Proxmox VE is a truly great, Debian based Linux distribution to host both KVM virtual machines and OpenVZ containers, using a RedHat based kernel (numlock.ch runs as a KVM guest on Proxmox VE, BTW ;).
With the recent release of Proxmox VE 3.4, the whole package got even better, now also allowing to install Proxmox on top of ZFS (which is the best enterprise file system available to date), specifically its native port for Linux, ZFS on Linux (ZoL).
Unfortunately, Proxmox VE 3.4 doesn’t allow to use lz4 as a compression algorithm at installation time yet: Using lz4 would be strongly recommended however instead of using ZoL’s default lzjb (or much worse: gzip). There are some known workarounds for this, but those are rather tedious, either involving extensive file copying or a manual setup of the ZFS pool and file systems.
The most elegant solution at the moment is creating a bootable ISO image (based on the original bootable Proxmox VE 3.4 ISO image) with a patched /usr/bin/proxinstall script that uses “compression=lz4” instead of “compression=on” by default.
And here’s how to create the patched ISO:
1. Loop-mount the original ISO (can only be mounted read-only):
# mount -o loop /path/to/proxmox-ve_3.4-3f2d890e-1.iso /mnt/cdrom
2. Copy /usr/bin/proxinstall from the mounted ISO image to a read-writeable directory (create directories as necessary):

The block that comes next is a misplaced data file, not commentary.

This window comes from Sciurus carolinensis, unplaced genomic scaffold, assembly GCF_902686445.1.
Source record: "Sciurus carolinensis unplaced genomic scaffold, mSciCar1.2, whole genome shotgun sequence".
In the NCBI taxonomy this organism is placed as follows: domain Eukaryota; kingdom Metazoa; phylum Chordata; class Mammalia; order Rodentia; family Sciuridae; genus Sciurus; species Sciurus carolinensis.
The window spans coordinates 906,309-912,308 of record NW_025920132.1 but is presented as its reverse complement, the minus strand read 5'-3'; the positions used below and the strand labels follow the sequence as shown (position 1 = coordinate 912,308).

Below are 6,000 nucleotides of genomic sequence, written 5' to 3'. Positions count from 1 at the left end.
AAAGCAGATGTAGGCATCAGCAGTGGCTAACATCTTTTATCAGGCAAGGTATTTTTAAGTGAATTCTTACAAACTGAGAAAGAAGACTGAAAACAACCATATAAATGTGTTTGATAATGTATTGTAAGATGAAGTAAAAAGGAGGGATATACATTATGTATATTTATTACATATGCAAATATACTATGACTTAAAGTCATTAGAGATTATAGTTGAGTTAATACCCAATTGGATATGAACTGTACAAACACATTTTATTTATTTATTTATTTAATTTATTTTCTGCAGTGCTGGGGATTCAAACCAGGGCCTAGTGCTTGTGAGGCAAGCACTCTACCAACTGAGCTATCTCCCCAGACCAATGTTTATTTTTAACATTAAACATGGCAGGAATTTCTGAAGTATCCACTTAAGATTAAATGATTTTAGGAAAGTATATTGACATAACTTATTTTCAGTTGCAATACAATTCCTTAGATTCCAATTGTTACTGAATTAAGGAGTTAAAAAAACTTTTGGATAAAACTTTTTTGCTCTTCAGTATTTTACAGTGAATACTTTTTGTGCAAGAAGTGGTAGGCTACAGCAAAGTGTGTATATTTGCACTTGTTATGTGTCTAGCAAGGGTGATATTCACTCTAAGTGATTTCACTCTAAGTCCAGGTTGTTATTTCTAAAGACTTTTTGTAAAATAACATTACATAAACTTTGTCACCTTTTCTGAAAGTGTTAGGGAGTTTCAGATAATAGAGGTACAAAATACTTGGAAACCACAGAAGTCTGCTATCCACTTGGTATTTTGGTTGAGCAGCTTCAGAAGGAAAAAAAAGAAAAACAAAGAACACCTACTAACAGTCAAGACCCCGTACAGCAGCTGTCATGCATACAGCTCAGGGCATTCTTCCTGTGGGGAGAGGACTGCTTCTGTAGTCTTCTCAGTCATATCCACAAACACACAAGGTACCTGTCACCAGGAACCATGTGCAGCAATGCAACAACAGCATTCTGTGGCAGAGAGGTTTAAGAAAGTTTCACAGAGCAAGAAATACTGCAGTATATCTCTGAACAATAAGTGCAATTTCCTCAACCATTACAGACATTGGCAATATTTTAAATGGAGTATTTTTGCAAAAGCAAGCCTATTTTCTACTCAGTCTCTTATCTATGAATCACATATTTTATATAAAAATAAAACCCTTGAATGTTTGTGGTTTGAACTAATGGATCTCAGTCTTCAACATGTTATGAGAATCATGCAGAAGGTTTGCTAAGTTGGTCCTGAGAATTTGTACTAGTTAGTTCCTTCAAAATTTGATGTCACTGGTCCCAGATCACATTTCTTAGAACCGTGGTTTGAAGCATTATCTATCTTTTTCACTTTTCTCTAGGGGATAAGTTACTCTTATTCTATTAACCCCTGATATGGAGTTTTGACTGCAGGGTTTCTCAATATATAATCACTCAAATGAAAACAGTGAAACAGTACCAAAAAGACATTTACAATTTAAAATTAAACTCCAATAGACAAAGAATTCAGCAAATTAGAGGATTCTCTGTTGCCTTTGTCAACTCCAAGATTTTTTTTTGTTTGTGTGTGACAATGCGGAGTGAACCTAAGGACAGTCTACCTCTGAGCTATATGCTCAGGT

# cp -a /mnt/cdrom/usr/bin/proxinstall /mnt/cdrom_patched/usr/bin/proxinstall
3. Edit the /mnt/cdrom_patched/usr/bin/proxinstall script as follows:
# diff -u ../cdrom/usr/bin/proxinstall usr/bin/proxinstall --- ../cdrom/usr/bin/proxinstall 2015-02-12 17:52:50.000000000 +0100 +++ usr/bin/proxinstall 2015-03-17 21:50:07.662031284 +0100 @@ -592,7 +592,7 @@ # disable atime during insatll syscmd ("zfs set atime=off $zfspoolname") == 0 || die "unable to set zfs properties\n"; - syscmd ("zfs set compression=on $zfspoolname") == 0 || + syscmd ("zfs set compression=lz4 $zfspoolname") == 0 || die "unable to set zfs properties\n"; }
4. Use the complicated but very powerful tool xorriso (install it, if necessary) to create a bootable ISO image based on the original ISO, but with /usr/bin/proxinstall “overwritten” with the edited proxinstall script:
# xorriso -boot_image grub patch -indev proxmox-ve_3.4-3f2d890e-1.iso -overwrite on -outdev proxmox-ve_3.4-3f2d890e-1-with-lz4-patch.iso -blank as_needed -pathspecs on -add /usr/bin/proxinstall=/mnt/cdrom_patched/usr/bin/proxinstall -- -commit
5. Use this patched ISO to install Proxmox VE 3.4 as usual
After rebooting the installed Proxmox VE 3.4 host/server, use the following command to verify that lz4 has been used by default:
# zfs get compression NAME PROPERTY VALUE SOURCE rpool compression lz4 local rpool/ROOT compression lz4 inherited from rpool rpool/ROOT/pve-1 compression lz4 inherited from rpool rpool/swap compression lz4 inherited from rpool
For your convenience, here’s a patched ISO of Proxmox VE 3.4 for download (Note: Use it at your own risk!)
proxmox-ve_3.4-3f2d890e-1-with-lz4-patch.iso_.gz (571 MB, md5sum: 2abba5445133c011aadb1808237202b0) Download it, gunzip it and rename it to proxmox-ve_3.4-3f2d890e-1-with-lz4-patch.iso to get rid of the silly underscore (“_”) WordPress appended when I uploaded the file. The resulting ISO image will be 725 MB, md5sum: e09e5d250d16fa182129c72be88a5aa2.